You can find Kevin on Twitter as @StampedeKevin.


Kentucky man who shot drone gets case dismissed

The criminal charge of firing a gun in city limits was dismissed by the judge who decided the drone invaded the man’s privacy. Two witnesses testified that the UAV flew below the tree line, but video evidence shows the UAV was flying 200 feet above the ground. The judge didn’t look at the video.


Steven Graham sent us the following email that includes his thoughts on the DOT/FAA plan for registering UAVs, the organizations who participated in the announcement, UAV terminology, FAA enforcement, and N-numbers:

Thanks for the great show guys. I’ve listened to every episode.  I’ve spent my life around airplanes.  Growing up as the son of an airline pilot, in the US Navy as an avionics technician, later as a civilian flight instructor and for the last 20 years flying B737 and A320 series A/C based in Colorado.

I’m also a UAS advocate.  Whether it be for recreational or business purposes unmanned aircraft offer huge potential benefits as a powerful tool that deserves to be developed.  As with any powerful tool they also embody the potential for harm.  As a result, we need strong leadership within industry as well as from those who would lead us on the civil front.  It is imperative that we demand educated and thoughtful solutions from these leaders.

What I’m seeing from the DOT and FAA with this initiative does not get high marks in those categories.  You correctly identified several of the key challenges to effective implementation of this little bit of public theater.  There are so many other fundamental problems with this initiative that I’ll leave it to those capable folks who sit on the panel and otherwise watch our government for us to ferret out.  With any luck, they will very quickly identify so many problems that the Fed will have to admit their original plan is simply unworkable especially on anything near the timetable they set down.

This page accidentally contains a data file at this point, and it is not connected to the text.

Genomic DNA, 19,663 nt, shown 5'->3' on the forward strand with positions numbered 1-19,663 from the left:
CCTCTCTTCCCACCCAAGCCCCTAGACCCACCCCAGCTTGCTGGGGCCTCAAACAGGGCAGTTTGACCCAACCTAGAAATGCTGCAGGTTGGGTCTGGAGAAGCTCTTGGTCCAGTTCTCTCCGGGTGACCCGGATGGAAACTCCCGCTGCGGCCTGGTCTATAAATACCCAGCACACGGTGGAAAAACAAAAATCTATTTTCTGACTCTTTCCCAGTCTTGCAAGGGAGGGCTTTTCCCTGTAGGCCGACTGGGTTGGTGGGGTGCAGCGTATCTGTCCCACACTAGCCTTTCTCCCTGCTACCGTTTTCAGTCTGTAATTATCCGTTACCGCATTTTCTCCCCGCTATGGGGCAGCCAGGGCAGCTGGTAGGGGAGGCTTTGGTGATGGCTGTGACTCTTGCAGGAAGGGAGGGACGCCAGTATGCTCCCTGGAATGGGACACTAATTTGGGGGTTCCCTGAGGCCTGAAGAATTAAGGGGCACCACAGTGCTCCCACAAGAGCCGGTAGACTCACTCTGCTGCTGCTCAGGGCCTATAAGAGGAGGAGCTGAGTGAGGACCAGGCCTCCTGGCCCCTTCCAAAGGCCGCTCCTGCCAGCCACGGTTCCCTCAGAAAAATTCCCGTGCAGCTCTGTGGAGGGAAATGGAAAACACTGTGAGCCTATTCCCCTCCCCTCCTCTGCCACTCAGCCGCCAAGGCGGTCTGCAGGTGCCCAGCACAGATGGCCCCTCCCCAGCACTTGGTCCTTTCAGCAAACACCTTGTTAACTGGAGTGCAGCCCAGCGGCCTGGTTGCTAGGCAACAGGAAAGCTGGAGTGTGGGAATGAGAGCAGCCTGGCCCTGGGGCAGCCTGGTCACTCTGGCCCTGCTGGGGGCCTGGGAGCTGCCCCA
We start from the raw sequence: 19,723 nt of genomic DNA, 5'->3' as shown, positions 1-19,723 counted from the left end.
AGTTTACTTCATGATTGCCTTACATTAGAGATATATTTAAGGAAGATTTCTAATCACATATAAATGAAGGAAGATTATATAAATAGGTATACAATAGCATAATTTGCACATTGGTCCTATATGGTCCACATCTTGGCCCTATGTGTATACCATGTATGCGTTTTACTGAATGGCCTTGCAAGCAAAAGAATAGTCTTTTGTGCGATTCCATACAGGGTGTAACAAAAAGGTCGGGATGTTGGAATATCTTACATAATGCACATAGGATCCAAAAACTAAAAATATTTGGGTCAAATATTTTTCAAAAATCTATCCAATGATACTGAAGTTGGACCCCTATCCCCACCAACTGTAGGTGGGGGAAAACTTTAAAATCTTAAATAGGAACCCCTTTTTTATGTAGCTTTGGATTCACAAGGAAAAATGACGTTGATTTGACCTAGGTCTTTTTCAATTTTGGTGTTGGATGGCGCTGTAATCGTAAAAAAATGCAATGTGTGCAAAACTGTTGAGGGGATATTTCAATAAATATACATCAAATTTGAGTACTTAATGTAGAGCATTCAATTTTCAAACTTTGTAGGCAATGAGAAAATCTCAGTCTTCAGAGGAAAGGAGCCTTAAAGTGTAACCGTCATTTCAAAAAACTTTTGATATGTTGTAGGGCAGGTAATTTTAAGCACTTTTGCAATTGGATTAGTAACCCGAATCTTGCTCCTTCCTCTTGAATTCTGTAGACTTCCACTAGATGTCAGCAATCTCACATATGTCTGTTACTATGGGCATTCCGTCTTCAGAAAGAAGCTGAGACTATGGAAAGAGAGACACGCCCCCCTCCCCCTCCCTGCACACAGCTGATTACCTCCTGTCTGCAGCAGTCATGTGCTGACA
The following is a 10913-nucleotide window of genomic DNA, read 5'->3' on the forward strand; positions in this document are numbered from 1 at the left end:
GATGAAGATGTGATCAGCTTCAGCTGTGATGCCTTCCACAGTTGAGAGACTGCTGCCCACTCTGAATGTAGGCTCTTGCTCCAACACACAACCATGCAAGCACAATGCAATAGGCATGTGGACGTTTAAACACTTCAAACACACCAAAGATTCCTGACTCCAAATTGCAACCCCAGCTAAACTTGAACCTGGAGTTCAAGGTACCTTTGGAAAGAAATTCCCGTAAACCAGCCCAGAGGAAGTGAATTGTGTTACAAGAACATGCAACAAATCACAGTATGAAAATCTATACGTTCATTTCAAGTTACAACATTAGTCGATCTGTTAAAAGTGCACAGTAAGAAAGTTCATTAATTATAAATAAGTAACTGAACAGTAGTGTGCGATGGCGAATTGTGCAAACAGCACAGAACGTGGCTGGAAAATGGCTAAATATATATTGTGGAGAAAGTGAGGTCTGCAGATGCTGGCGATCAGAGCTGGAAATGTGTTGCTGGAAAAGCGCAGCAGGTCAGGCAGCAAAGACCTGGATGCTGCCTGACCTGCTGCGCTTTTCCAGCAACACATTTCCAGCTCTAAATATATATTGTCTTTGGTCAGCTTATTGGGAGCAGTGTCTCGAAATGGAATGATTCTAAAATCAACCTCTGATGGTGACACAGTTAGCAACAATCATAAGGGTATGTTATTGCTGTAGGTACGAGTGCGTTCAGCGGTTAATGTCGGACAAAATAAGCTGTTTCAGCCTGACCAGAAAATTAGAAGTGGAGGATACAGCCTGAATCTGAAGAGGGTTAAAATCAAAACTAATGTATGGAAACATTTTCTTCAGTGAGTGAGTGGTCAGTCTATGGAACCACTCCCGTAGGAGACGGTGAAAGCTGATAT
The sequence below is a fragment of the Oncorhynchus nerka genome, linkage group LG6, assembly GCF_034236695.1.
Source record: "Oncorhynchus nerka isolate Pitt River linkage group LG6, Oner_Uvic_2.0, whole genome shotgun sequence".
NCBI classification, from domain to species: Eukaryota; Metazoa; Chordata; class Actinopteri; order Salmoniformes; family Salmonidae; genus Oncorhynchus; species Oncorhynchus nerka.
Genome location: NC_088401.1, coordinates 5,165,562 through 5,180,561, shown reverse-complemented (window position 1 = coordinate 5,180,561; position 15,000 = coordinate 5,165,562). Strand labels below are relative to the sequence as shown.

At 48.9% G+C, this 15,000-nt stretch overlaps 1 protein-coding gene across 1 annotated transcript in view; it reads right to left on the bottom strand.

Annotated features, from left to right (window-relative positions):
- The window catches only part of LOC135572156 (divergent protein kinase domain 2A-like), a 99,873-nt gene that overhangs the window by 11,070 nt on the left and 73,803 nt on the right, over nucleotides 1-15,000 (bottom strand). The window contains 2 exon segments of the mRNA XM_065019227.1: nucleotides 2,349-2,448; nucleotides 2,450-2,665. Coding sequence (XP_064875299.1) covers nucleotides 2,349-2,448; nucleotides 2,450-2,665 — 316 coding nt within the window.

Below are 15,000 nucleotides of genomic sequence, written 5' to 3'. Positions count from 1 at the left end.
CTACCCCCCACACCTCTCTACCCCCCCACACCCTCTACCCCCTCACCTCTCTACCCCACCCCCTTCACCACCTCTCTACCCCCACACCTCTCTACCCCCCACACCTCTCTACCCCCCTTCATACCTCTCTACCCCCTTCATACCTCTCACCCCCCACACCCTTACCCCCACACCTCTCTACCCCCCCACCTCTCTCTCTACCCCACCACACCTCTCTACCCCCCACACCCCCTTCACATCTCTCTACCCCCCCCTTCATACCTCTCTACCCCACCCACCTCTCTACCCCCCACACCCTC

The worst tenets of this proposal for me are the combined facts that it is once again an attempt to end run the administrative procedures act without justification other than instilling fear into the public’s mind with the appearance that there does not seem to have been any evaluation of the likely gigantic costs of this program to administrate against the seemingly ethereal benefits that when pressed for at the hearing the administration failed to even achieve a first grade rationalization for.

I felt the individual who kept telling the audience in response to questions was both condescending and dismissive as he repeatedly stated “LOOK” as if lecturing a recalcitrant child.  Government like this can only happen when high-level officials with a myopic focus on their own press machines act in a totalitarian fashion and/or those who should be advising them lack either the real world experience necessary to know better or the backbone to tell their bosses their ideas are unwise.  IMO this is nothing more than big government seeking to grow by finding a legislative solution to every perceived problem.